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Mercer Circuit Clerk’s Office To Cease Issuing Driver’s Licenses March 25

Driver’s Licensing To Be Handled By Regional Offices

The Mercer Circuit Court Clerk’s Office will cease licensing services at close of business on Friday, March 25. Customers will be referred to KYTC Driver Licensing Regional Offices starting Monday, March 28. (File image).

Robert Moore
Herald Staff

Mercer is one of six Kentucky counties that will transition in March to a new, secure driver-licensing model, administered by the Kentucky Transportation Cabinet. The Mercer Circuit Court Clerk’s Office will cease licensing services at close of business on Friday, March 25. Customers will be referred to KYTC Driver Licensing Regional Offices starting Monday, March 28.

The state government said the move gives Kentuckians more choices and modern services. The traditional issuance system of licenses and permits initiated at the Mercer Circuit Court Clerk’s Office and other counties is being replaced by a network of KYTC Driver Licensing Regional Offices located across the state. Twenty-one regional offices have been opened statewide to date, with more to come. KYTC and Kentucky’s circuit court clerks are working together to smoothly complete the transition statewide by June 30.

Mercer Circuit Clerk Allison Buchanan said applicants can visit any regional office in the state. Buchanan said the employee who  handles driver’s licensing will be coming over to work in her office.

Applicants may renew or apply for a REAL ID or new standard card version of driver license, learner permit, commercial driver license (CDL) or ID card at any KYTC Driver Licensing Regional Office. Applicants are encouraged to make an appointment online, which can be done at | Regional Offices Map. Walk-in customers are welcomed on a first-come, first-served basis at most locations.

KYTC regional offices—the only place where Kentuckians can get a REAL ID—are currently operating in Bowling Green, Burlington, Catlettsburg, Columbia, Elizabethtown, Frankfort, Hopkinsville, Jackson, Lexington, Louisville/Bowman Field (appointment only), Louisville/Dixie Highway (appointment only), Louisville/Hurstbourne, Louisville/Nia Center, Madisonville, Manchester, Morehead, Owensboro, Paducah, Prestonsburg, Richmond and Somerset, with more offices planned.

The regional offices will offer the online appointment scheduling. Walk-in customers are still welcome.

A choice between a REAL ID and a new standard card version. Both feature security upgrades and are available with a choice of four-year or eight-year expiration. (Eight years for all CDLs.) Service is available at any regional office, regardless of customer’s county of residence.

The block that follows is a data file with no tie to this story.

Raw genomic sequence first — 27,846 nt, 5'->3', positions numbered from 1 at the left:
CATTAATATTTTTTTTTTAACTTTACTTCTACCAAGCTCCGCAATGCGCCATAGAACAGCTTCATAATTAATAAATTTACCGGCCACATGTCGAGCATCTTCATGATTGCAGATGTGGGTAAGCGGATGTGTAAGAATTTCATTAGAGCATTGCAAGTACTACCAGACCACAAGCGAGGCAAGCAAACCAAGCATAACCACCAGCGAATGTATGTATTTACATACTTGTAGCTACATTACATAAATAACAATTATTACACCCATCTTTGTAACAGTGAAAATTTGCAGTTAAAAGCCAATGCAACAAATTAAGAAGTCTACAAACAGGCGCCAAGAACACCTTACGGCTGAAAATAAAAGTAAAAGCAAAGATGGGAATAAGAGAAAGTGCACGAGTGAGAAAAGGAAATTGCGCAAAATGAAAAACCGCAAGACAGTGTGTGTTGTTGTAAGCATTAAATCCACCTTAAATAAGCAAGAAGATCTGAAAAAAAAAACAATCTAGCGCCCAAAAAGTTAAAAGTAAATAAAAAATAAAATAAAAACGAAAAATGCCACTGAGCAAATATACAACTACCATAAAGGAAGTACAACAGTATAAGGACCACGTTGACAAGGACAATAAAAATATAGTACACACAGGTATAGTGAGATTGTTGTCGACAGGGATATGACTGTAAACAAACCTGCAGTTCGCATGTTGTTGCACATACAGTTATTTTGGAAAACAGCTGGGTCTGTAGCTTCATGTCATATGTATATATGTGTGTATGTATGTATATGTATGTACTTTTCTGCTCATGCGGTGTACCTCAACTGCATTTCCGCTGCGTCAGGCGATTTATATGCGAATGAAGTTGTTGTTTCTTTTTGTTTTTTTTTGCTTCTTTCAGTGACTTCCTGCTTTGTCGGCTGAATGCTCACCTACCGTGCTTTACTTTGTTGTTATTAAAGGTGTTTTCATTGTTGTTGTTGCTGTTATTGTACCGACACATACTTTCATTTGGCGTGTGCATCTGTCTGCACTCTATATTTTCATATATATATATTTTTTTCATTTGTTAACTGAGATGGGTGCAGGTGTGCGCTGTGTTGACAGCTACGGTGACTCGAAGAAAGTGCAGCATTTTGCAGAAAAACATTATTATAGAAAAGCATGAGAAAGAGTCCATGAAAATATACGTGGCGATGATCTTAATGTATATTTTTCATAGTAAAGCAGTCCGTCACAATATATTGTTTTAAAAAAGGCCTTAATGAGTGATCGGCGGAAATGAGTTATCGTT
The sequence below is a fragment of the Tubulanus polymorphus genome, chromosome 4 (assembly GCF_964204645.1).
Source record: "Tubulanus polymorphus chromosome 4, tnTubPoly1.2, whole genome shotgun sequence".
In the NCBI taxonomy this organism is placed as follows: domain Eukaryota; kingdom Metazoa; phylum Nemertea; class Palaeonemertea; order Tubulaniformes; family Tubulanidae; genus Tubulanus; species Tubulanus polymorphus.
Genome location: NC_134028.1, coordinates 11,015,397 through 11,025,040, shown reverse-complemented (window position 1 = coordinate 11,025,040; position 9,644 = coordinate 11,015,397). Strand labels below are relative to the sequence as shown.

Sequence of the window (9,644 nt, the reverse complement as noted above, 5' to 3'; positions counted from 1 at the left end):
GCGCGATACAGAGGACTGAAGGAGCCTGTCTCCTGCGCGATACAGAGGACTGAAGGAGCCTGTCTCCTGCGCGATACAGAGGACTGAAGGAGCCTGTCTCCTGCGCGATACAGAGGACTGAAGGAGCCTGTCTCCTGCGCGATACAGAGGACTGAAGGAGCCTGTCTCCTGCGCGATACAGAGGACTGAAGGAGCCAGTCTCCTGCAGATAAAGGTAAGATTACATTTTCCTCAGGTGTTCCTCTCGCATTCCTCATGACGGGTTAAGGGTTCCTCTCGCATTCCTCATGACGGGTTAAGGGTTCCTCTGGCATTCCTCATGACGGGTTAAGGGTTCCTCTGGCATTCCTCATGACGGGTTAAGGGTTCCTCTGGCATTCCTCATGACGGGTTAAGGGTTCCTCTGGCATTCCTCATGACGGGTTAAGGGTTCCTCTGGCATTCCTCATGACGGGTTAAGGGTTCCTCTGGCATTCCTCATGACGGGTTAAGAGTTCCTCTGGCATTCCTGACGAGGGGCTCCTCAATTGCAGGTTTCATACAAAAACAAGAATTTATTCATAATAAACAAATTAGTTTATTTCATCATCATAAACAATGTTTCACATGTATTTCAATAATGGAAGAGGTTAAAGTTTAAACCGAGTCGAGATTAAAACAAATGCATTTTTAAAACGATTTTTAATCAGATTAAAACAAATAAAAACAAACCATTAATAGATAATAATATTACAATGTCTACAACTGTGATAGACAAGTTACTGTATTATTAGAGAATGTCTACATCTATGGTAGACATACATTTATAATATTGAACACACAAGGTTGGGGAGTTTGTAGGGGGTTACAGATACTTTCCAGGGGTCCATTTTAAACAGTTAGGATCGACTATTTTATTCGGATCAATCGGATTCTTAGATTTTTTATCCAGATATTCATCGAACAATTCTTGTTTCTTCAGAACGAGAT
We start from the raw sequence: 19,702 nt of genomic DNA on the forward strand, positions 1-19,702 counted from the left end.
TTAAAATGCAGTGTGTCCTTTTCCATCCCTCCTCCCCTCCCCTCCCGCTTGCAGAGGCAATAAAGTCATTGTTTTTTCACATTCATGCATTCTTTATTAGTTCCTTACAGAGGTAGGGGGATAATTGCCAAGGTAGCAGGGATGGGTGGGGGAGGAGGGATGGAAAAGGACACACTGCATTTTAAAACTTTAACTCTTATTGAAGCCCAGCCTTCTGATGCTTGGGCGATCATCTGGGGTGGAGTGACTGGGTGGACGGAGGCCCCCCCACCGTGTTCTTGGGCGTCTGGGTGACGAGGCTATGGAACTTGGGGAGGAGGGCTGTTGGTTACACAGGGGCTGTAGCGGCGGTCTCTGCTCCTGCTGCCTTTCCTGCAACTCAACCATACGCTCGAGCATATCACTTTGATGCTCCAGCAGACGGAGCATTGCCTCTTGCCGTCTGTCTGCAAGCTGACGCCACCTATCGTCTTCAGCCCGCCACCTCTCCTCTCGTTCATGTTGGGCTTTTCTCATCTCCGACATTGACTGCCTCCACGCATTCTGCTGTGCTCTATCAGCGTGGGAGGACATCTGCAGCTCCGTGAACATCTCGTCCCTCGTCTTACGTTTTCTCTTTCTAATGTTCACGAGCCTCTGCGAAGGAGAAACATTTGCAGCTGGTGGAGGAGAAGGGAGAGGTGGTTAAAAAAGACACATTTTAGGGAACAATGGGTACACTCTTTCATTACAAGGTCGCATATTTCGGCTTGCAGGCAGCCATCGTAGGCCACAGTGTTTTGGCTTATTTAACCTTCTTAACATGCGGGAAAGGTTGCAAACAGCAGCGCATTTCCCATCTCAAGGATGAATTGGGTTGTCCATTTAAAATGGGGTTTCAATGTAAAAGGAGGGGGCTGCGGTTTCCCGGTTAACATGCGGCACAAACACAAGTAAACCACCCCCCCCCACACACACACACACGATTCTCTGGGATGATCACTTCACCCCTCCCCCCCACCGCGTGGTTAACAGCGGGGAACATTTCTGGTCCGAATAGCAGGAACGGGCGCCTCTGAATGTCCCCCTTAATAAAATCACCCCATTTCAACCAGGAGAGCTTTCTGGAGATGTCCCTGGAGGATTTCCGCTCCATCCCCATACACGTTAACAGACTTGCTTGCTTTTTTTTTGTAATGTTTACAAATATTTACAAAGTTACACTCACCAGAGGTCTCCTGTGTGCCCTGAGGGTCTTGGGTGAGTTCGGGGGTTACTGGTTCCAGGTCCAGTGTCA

Periodic “Pop-up Driver Licensing” visits to counties without a regional office to offer on-site application and renewal services.

License applicants receive a temporary identification document at the end of the transaction for use until the permanent card arrives by mail at their home address. This reduces the wait time for printing credentials during visits and improves security by eliminating in-office card production machinery.

Besides Mercer, other counties making the transition in March will be Calloway, Clark, Marshall, Oldham and Union counties. Graves County had been scheduled to make the transition in March as well, but the courthouse in Mayfield was destroyed by a tornado in December, and licensing services have been performed by a KYTC “popup” portable office. One hundred counties, including Graves, will have made the transition by the end of March.

A full list of counties that have transferred services to regional offices is available at

“It’s a new era of driver licensing in Kentucky,” Gov. Andy Beshear said in a press release. “We are using technology to offer more service options than ever before, such as online appointment scheduling, online license renewal and mail-in renewal. After many years of issuing driver licenses, circuit court clerks will be able to focus solely on court business, and driver licensing will be executed at new regional offices whose only business is licensing.”

To date, more than 102,000 Kentuckians have skipped a trip to a regional office by renewing their current license online, and more than 6,400 have done so by mail. To learn more about how to renew your license, visit

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